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* [opinion] CVE-patching is not sufficient for package security patching
@ 2021-03-16 11:10 Léo Le Bouter
  2021-03-16 11:17 ` Jonathan Brielmaier
                   ` (2 more replies)
  0 siblings, 3 replies; 22+ messages in thread
From: Léo Le Bouter @ 2021-03-16 11:10 UTC (permalink / raw)
  To: guix-devel

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Hello!

I would like to share some opinion I have on CVE-patching for non-
rolling release GNU/Linux distributions and why we should strive to
always update to the latest available releases or always follow
upstream supported release series and never backport patches ourselves
in most cases (some upstreams may have really good practices but these
are rare).

A lot of security issues are patched silently in upstream projects
without ever getting a CVE, security issues may not be labeled as such
by upstreams for various reasons (fear of shame, belief to patch
something with no security impact while it has, bizarre security
through obscurity policy, ..).

For these reasons, I suggest that we always strive to update packages
to their latest versions and that I think it is security relevant to
always do so. Of course, new code could *introduce* new vulnerabilities
but I am not trying to debate this, it's that to the best of the
upstream's knowledge chances are that the latest version will contain
more security fixes than older versions (if that upstream is actually
maintaining the project).

In many cases, browsing through the commit history of some popular
projects can uncover security issues not publicized through any
security mailing lists or CVEs anywhere, this is unfortunately quite
common. We cannot possibly monitor the commit history (and code) of
every single project to backport fixes when we would need to. It is
better for us to always strive to use the latest versions even when it
requires us to do more far-reaching changes because of
dependents/dependencies.

Let me know what you think!

Léo

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^ permalink raw reply	[flat|nested] 22+ messages in thread

* Re: [opinion] CVE-patching is not sufficient for package security patching
  2021-03-16 11:10 [opinion] CVE-patching is not sufficient for package security patching Léo Le Bouter
@ 2021-03-16 11:17 ` Jonathan Brielmaier
  2021-03-16 11:27   ` Léo Le Bouter
  2021-03-16 19:15 ` Leo Famulari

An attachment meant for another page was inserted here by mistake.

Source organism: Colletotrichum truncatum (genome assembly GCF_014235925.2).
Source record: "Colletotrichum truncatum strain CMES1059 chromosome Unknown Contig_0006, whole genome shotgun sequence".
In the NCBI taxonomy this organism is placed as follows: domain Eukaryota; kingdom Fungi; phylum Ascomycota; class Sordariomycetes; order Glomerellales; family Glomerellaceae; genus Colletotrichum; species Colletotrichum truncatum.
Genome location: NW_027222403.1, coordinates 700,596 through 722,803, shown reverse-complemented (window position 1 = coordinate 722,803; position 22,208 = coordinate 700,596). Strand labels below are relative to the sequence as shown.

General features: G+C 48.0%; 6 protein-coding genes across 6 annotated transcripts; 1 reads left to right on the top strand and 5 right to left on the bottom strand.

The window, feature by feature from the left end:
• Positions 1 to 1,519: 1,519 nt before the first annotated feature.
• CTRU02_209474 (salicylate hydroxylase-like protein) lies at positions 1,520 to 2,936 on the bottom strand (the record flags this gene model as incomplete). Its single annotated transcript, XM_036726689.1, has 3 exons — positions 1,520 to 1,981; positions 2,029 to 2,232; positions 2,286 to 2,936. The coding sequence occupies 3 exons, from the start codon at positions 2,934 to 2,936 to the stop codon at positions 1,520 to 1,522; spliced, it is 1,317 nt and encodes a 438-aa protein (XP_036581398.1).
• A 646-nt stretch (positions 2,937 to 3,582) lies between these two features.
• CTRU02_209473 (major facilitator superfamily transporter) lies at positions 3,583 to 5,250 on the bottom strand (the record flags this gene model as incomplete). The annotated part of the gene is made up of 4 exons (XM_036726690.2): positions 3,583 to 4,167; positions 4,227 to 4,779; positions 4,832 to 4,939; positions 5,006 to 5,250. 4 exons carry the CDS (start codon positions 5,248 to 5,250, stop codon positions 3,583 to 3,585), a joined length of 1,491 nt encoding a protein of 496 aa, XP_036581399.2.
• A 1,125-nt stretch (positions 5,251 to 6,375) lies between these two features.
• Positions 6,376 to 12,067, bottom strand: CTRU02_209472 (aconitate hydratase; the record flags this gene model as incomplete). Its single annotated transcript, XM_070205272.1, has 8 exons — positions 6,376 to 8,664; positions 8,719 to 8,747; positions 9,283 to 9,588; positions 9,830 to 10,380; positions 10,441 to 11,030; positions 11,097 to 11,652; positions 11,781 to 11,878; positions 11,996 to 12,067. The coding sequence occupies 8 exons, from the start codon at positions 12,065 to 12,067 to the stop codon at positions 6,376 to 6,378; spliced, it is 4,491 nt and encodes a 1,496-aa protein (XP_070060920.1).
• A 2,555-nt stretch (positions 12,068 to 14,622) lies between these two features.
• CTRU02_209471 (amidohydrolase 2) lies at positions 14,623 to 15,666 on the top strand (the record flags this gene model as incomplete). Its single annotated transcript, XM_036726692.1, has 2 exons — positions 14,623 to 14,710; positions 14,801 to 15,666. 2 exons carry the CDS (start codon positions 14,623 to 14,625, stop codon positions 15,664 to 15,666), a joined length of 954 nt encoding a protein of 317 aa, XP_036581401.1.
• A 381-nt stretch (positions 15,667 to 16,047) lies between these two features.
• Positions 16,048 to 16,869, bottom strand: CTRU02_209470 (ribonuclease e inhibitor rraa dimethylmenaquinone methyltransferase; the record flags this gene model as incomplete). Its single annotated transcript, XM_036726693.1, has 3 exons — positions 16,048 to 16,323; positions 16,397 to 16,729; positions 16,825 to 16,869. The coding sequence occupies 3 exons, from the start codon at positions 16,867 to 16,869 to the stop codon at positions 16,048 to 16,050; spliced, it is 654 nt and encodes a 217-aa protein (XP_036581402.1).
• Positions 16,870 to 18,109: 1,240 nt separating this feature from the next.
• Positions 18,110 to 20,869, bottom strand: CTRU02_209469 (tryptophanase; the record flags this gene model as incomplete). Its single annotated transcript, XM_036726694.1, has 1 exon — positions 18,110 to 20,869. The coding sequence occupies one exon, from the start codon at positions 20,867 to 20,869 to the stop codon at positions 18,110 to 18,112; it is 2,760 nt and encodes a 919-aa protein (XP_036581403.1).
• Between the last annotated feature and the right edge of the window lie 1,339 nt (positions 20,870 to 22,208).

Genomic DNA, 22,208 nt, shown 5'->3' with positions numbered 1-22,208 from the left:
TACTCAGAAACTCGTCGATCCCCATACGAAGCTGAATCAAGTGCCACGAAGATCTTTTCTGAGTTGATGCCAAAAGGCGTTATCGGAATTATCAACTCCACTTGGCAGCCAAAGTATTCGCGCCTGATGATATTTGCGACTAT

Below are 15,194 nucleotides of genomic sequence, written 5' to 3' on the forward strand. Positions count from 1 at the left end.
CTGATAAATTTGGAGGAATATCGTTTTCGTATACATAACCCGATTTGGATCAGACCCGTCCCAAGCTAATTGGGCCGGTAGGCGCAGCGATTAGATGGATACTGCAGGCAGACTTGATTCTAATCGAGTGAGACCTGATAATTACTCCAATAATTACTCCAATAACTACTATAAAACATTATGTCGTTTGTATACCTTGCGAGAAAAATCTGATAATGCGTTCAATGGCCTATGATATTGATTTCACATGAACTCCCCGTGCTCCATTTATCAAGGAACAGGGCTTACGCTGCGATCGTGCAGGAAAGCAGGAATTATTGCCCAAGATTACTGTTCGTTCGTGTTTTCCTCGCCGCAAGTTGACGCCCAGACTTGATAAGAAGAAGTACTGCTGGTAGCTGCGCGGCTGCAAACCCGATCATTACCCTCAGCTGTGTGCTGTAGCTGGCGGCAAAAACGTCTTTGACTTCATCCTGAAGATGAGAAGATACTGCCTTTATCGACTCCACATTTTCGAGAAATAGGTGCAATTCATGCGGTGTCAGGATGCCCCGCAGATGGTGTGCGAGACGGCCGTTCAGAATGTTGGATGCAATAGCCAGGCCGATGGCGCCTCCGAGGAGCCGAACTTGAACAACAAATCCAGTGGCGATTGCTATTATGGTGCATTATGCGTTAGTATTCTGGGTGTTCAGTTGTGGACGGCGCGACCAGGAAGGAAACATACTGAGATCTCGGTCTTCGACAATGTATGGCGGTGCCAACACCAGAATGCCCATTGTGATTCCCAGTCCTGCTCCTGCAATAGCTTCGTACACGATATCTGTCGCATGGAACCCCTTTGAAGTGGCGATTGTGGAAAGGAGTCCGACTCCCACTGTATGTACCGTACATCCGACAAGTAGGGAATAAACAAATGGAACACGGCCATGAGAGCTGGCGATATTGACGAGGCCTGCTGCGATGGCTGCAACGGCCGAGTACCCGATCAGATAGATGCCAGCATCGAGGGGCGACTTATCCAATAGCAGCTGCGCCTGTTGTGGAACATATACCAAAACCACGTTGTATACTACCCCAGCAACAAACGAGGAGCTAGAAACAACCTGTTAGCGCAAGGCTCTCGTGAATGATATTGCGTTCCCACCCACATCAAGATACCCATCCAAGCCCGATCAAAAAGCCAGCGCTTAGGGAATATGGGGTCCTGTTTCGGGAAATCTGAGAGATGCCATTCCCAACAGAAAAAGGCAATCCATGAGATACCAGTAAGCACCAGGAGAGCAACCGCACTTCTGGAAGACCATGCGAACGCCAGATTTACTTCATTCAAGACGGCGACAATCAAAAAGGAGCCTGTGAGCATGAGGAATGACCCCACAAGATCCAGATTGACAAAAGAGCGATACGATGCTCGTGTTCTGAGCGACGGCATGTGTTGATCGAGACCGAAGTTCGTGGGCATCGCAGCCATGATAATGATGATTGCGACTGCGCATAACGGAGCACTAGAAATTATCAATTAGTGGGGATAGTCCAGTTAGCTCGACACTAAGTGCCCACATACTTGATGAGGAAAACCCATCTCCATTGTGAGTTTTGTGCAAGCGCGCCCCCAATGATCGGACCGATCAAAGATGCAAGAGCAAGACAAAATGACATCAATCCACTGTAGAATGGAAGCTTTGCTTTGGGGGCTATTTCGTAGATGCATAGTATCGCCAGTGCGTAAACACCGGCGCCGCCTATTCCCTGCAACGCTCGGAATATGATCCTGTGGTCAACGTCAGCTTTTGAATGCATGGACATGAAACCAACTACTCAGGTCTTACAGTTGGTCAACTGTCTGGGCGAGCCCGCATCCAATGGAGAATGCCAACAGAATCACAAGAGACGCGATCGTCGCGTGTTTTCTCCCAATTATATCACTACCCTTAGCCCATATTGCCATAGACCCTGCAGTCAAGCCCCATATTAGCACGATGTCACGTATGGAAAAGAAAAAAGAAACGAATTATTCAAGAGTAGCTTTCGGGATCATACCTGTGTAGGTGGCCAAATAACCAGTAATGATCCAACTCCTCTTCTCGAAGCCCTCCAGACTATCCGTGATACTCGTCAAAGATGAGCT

2021-03-16 23:19 ` Mark H Weaver
  2 siblings, 1 reply; 22+ messages in thread
From: Jonathan Brielmaier @ 2021-03-16 11:17 UTC (permalink / raw)
  To: guix-devel

On 16.03.21 12:10, Léo Le Bouter wrote:
> For these reasons, I suggest that we always strive to update packages
> to their latest versions and that I think it is security relevant to
> always do so. Of course, new code could *introduce* new vulnerabilities
> but I am not trying to debate this, it's that to the best of the
> upstream's knowledge chances are that the latest version will contain
> more security fixes than older versions (if that upstream is actually
> maintaining the project).

I think the only two reasons against that are: time and CI/rebuilding. I
think thats the reason why stuff like Gnome and others lower in the
dependency tree are lacking behind... Being non-FHS and non-systemd
makes updates for those stuff not easier and is maybe the third
reason/root issue...


^ permalink raw reply	[flat|nested] 22+ messages in thread

* Re: [opinion] CVE-patching is not sufficient for package security patching
  2021-03-16 11:17 ` Jonathan Brielmaier
@ 2021-03-16 11:27   ` Léo Le Bouter
  0 siblings, 0 replies; 22+ messages in thread
From: Léo Le Bouter @ 2021-03-16 11:27 UTC (permalink / raw)
  To: Jonathan Brielmaier, guix-devel

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On Tue, 2021-03-16 at 12:17 +0100, Jonathan Brielmaier wrote:
> I think the only two reasons against that are: time and
> CI/rebuilding. I
> think thats the reason why stuff like Gnome and others lower in the
> dependency tree are lacking behind... Being non-FHS and non-systemd
> makes updates for those stuff not easier and is maybe the third
> reason/root issue...

I agree with all 3 points. I have hope however that we can develop
better tooling over time to ease the burden on us so we can devote more
time to tasks that actually absolutely **require** our human oversight
to be done. And then even without an increase in the contributor base
we can avoid lagging behind on these updates.

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^ permalink raw reply	[flat|nested] 22+ messages in thread

* Re: [opinion] CVE-patching is not sufficient for package security patching
  2021-03-16 11:10 [opinion] CVE-patching is not sufficient for package security patching Léo Le Bouter
  2021-03-16 11:17 ` Jonathan Brielmaier